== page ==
Photo Credit:
flas100/iStock/Thinkstock

Stock Your Pantry Like a Nutritionist

Choose these healthy options the next time you’re picking up some staples at the grocery store
Written by 
Rachel Meltzer Warren, M.S., R.D.N.

Have you ever wished you could peek inside a nutritionist’s cupboard for healthy food ideas you can use to stock your own? We spoke with Chrissy Wellington-Garner, M.S., C.N.S., L.D.N., C.P.T., one of our nutritionists at Canyon Ranch in Lenox, Mass., to give you some insights into the shelf-stable foods she and her peers keep on hand at home. The goal? To help you keep nutrient-rich foods at the ready that will allow you to make quick and easy meals out of what’s in your kitchen cabinets (yes—it can be done!). “A pantry filled with nutritious staples, combined with a little creativity and a commitment to planning ahead, can help us prepare fast meals in a fast-paced world,” Wellington-Garner says.


First, follow these two key rules for stocking your pantry:

Look for items with five ingredients or fewer—the food will be less likely to include chemicals, preservatives or an overabundance of salt and sugar.

If you can pronounce it, you can eat it. In other words, look for foods with ingredients that sound like they came from nature rather than a chemistry lab.


With these tips in mind, Wellington-Garner suggests looking for the following foods to stock your shelves smarter.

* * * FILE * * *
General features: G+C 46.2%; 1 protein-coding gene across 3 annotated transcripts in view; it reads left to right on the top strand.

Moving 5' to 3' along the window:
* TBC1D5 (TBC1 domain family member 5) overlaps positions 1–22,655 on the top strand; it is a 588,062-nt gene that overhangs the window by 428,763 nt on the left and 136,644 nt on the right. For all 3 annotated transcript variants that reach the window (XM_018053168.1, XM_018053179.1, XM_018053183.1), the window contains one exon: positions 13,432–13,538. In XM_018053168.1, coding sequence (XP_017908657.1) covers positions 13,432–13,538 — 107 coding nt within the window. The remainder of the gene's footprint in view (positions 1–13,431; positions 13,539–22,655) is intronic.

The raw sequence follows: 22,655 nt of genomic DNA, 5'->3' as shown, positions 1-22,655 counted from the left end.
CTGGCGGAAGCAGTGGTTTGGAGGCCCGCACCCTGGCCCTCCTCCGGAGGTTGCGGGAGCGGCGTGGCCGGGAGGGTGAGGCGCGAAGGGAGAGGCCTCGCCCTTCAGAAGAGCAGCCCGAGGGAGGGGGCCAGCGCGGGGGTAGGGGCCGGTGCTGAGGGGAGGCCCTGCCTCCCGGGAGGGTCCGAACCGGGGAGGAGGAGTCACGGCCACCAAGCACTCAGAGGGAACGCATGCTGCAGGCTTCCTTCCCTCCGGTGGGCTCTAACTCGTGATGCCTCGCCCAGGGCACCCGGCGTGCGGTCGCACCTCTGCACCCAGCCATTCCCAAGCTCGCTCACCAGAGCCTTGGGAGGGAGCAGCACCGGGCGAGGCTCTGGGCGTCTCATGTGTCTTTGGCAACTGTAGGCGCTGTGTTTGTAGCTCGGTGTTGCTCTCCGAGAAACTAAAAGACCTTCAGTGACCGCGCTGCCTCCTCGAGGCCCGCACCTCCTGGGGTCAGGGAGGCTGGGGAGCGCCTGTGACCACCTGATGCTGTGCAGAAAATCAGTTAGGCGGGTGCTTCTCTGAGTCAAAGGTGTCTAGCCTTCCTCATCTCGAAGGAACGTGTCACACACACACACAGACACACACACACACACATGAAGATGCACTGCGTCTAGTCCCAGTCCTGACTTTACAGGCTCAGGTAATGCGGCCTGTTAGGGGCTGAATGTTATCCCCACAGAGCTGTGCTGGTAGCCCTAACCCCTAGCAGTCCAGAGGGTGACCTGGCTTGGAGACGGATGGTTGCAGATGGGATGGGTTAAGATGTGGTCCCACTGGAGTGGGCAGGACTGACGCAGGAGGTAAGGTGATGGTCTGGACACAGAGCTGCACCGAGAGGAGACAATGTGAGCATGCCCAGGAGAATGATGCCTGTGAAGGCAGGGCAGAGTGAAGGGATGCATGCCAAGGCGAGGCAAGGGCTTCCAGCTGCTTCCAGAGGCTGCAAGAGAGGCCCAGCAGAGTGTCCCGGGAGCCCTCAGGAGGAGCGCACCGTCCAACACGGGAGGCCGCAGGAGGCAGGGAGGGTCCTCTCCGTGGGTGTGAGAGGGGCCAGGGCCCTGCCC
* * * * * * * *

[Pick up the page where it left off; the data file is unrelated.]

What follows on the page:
If you’re shopping for protein, choose:

•   Canned or pouched fish: Tuna, salmon and sardines all contain high levels of heart-healthy omega-3 fatty acids, and can easily be mixed with a bit of mayo or Greek yogurt to create a sandwich topping, or tossed into a hot or cold pasta dish for an easy source of protein. If you’re going for tuna, choose chunk light packed in water to reduce your mercury exposure. (Visit our article Safe Ways to Eat More Fish for more advice on how to limit your exposure to toxins in seafood.) Buying fish in pouches is a smart way to know you’re avoiding bisphenol A (BPA), a chemical that’s used to line many aluminum food cans that may pose health risks.

•   No-salt added beans: Dried beans offer protein, fiber and antioxidants, and they taste great—they just take hours to prepare. Keep some cans of garbanzo, black and kidney beans in your stash for in-a-pinch meals. You can also give them a whirl in the food processor with a clove of garlic, some olive oil and some spices for an easy protein-packed dip.


If you’re shopping for grains, choose:

•   100% whole-wheat pasta: Pasta, as most of us know, is one of the easiest pantry staples to create a fast entrée around. Just look for 100% whole-wheat or other whole-grain (like brown rice) varieties for an extra fiber and B-vitamin punch.

•   Quinoa: This popular grain is simple to prepare and can be used as a side dish, tossed with chopped veggies and vinaigrette in a cold salad or topped with warm milk and dried fruit as a breakfast cereal.

•   Ancient grains: Up your whole-grain game by testing out some high-nutrient ancient grains like teff, faro and millet. Look for them in the bulk section so you can try just a bit to see what you like, and use them like you would brown rice or quinoa. 

•   Cereal grains: Instead of packaged cereal, which can contain a whopping dose of sodium and sugar, go for single-ingredient grains like oatmeal and quinoa flakes. Customize their flavors to your liking with fruit, nutmeg, cinnamon or maple syrup.